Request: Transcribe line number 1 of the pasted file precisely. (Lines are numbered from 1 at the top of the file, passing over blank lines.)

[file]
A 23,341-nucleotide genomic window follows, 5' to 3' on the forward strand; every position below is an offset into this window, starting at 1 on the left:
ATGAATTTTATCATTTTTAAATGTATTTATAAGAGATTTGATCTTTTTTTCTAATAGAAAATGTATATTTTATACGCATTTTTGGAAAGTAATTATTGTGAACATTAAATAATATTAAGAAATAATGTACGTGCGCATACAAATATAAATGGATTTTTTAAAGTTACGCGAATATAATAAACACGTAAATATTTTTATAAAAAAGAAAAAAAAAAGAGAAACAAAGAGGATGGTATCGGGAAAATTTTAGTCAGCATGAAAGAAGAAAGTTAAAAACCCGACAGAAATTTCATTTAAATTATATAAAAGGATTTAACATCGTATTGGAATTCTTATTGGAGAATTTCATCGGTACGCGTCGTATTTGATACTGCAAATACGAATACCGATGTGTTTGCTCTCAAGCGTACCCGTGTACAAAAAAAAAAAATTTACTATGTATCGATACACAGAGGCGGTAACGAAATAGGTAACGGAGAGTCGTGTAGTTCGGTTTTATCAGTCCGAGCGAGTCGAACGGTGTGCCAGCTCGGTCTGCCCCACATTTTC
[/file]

A 23,341-nucleotide genomic window follows, 5' to 3' on the forward strand; every position below is an offset into this window, starting at 1 on the left: